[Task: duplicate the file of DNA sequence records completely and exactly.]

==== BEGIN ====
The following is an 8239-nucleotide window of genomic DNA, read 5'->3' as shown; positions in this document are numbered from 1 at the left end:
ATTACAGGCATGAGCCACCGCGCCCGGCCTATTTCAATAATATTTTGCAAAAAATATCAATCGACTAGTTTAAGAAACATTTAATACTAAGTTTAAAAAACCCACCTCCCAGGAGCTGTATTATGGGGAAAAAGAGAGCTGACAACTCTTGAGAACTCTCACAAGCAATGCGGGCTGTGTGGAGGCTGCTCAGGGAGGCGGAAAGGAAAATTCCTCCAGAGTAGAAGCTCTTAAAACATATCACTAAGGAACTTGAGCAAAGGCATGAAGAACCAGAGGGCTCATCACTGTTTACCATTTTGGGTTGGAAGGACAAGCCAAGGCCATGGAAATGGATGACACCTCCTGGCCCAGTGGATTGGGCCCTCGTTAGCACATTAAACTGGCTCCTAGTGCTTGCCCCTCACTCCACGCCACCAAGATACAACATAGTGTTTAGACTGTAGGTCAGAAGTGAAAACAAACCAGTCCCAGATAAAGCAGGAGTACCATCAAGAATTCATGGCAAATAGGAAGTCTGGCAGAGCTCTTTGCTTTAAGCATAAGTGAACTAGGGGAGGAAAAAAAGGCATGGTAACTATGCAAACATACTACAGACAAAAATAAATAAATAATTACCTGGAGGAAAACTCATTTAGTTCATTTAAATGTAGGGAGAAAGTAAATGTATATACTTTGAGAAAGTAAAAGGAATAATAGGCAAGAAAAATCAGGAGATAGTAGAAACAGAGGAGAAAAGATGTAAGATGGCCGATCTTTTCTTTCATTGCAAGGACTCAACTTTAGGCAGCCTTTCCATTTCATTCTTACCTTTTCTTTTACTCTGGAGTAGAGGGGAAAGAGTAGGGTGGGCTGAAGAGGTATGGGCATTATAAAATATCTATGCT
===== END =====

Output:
The following is an 8239-nucleotide window of genomic DNA, read 5'->3' as shown; positions in this document are numbered from 1 at the left end:
ATTACAGGCATGAGCCACCGCGCCCGGCCTATTTCAATAATATTTTGCAAAAAATATCAATCGACTAGTTTAAGAAACATTTAATACTAAGTTTAAAAAACCCACCTCCCAGGAGCTGTATTATGGGGAAAAAGAGAGCTGACAACTCTTGAGAACTCTCACAAGCAATGCGGGCTGTGTGGAGGCTGCTCAGGGAGGCGGAAAGGAAAATTCCTCCAGAGTAGAAGCTCTTAAAACATATCACTAAGGAACTTGAGCAAAGGCATGAAGAACCAGAGGGCTCATCACTGTTTACCATTTTGGGTTGGAAGGACAAGCCAAGGCCATGGAAATGGATGACACCTCCTGGCCCAGTGGATTGGGCCCTCGTTAGCACATTAAACTGGCTCCTAGTGCTTGCCCCTCACTCCACGCCACCAAGATACAACATAGTGTTTAGACTGTAGGTCAGAAGTGAAAACAAACCAGTCCCAGATAAAGCAGGAGTACCATCAAGAATTCATGGCAAATAGGAAGTCTGGCAGAGCTCTTTGCTTTAAGCATAAGTGAACTAGGGGAGGAAAAAAAGGCATGGTAACTATGCAAACATACTACAGACAAAAATAAATAAATAATTACCTGGAGGAAAACTCATTTAGTTCATTTAAATGTAGGGAGAAAGTAAATGTATATACTTTGAGAAAGTAAAAGGAATAATAGGCAAGAAAAATCAGGAGATAGTAGAAACAGAGGAGAAAAGATGTAAGATGGCCGATCTTTTCTTTCATTGCAAGGACTCAACTTTAGGCAGCCTTTCCATTTCATTCTTACCTTTTCTTTTACTCTGGAGTAGAGGGGAAAGAGTAGGGTGGGCTGAAGAGGTATGGGCATTATAAAATATCTATGCT